• Neon is over-abundant by more than 70%. It is difficult to compare it with the Galactic gradient because this is quite uncertain, on average $\alpha_{\rm Ne} = (-0.06 \pm 0.04)~{\rm ~kpc}^{-1}$(Simpson et al. 1995; Maciel & Quireza 1999). From Eq. (1) we predict a lower limit A(Ne) $\sim 1.3$. The sum of this a value to the revisited protosolar abundance ( $\Delta~ A{\rm (Ne)}\sim30$%, see Lodders & Palme 2009) provides A(Ne) $\sim 1.6$, which is fully consistent with our estimate. This result suggests that the neon over-abundance that we constrain is due to both the Galactic gradient and the previous under-estimate found in the literature.

  • Nitrogen shows a steeper Galactic gradient of about ${\sim}{-~0.08}~{\rm ~kpc}^{-1}$(Gummersbach et al. 1998), which provides $\Delta~A{\rm (N)}\sim100$% (Eq. (1)) and agrees with our estimate (see Table 5). Of course, both of them are quite uncertain and we are not able to provide more information.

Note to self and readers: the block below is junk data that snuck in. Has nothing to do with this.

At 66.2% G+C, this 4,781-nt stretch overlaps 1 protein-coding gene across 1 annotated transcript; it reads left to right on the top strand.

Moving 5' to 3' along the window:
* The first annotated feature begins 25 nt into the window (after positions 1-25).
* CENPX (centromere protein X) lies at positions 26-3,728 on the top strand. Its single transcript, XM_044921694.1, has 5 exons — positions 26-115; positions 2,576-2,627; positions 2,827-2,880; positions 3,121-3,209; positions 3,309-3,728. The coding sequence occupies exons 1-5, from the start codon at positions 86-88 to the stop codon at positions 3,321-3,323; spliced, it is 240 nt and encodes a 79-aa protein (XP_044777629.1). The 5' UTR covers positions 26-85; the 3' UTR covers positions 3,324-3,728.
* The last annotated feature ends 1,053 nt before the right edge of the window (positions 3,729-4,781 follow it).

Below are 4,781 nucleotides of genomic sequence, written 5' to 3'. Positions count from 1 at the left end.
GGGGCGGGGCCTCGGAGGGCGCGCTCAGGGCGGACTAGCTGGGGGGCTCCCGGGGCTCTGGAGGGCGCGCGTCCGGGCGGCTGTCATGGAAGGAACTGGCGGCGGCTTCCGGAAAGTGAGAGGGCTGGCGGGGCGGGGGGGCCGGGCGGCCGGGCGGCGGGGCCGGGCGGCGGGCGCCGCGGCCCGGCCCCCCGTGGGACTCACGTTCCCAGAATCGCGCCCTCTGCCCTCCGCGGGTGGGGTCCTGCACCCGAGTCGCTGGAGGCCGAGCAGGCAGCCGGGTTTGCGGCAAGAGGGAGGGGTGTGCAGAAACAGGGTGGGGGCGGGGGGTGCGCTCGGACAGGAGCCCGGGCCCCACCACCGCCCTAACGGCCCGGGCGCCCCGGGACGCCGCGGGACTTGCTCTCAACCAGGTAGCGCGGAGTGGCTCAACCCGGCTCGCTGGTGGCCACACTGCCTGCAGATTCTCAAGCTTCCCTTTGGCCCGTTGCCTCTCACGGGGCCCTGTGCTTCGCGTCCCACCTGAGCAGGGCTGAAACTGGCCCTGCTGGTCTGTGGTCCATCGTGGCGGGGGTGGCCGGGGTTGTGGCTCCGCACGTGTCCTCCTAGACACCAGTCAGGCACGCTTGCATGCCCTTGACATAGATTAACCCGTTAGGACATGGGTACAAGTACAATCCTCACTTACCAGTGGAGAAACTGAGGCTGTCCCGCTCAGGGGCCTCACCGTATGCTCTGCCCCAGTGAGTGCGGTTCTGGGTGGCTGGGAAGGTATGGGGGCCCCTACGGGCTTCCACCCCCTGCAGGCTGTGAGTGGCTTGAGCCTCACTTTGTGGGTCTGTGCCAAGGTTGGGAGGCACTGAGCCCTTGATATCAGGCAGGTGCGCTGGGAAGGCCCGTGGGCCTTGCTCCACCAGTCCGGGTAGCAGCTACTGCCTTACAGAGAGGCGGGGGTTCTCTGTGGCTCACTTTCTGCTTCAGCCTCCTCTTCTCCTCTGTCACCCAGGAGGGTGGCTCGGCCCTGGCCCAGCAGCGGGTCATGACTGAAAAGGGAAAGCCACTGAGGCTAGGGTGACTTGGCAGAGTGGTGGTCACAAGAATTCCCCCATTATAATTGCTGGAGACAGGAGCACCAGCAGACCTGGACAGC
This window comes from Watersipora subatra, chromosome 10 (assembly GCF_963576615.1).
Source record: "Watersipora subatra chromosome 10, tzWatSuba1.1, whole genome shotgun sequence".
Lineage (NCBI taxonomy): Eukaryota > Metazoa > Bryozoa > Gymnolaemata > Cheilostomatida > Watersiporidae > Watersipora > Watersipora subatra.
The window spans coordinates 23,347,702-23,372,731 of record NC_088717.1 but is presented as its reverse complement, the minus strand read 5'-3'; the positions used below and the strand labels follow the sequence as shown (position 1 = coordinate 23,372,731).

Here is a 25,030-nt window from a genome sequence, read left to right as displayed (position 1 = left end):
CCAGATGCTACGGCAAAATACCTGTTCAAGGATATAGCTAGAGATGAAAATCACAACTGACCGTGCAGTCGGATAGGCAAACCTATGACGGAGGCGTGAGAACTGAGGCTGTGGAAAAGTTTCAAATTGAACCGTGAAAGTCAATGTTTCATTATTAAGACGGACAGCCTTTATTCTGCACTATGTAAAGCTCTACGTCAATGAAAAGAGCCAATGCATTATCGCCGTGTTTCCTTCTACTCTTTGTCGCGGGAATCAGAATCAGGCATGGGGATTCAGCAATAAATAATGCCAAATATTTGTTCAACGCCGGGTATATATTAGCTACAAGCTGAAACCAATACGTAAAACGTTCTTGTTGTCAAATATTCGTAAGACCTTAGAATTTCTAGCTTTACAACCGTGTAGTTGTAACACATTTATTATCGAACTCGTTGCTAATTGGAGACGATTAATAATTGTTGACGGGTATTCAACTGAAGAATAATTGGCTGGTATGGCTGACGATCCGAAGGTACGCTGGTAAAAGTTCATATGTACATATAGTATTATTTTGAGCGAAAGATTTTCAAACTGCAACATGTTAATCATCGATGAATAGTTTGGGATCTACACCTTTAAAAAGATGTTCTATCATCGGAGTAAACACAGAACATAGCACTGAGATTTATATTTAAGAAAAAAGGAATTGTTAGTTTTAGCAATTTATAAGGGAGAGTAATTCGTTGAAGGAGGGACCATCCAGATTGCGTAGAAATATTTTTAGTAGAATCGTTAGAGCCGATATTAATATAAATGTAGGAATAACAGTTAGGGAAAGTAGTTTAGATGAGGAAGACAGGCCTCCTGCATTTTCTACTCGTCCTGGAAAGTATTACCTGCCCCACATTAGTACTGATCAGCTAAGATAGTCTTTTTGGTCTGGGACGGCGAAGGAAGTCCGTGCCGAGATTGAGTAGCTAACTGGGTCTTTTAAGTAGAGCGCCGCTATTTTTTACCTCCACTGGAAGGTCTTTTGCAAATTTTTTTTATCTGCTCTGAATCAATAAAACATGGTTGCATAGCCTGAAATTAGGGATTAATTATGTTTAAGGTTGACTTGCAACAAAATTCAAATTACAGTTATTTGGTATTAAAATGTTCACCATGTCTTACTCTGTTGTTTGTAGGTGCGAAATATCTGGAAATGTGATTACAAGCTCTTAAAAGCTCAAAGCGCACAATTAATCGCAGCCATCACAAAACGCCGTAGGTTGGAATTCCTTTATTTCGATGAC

• Also magnesium should be at least twice the protosolar value as we found (see Table 5). However, it is difficult to compare our result with the Mg Galactic gradient found in the literature, because the results differ widely in the literature (Rolleston et al. 2000). According to Gummersbach et al. (1998) $\alpha_{\rm Mg} \sim -0.08~{\rm ~kpc}^{-1}$, which together with Eq. (1) implies an abundance increment of at least 100%. This is fully consistent with what we found.
The iron and oxygen abundances towards 4U 1820-303 (Table 5) appear to disagree with our results despite its similar location near the Galactic center. Juett et al. (2006) attribute this low iron abundance to depletion into dust grains in the interstellar medium, and they also report that oxygen could be middle-depleted. In Sect. 3.2.3 we have shown that iron is among the most depleted elements in the ISM, oxygen is also partially depleted and a pure-gas model cannot reproduce all the ISM spectral features. This indicates that the differences between the Fe and O abundances are due to the capability of our gas+dust model to measure the contribution from solid phases, which are absent in the pure-gas model of Juett et al. (2006,2004).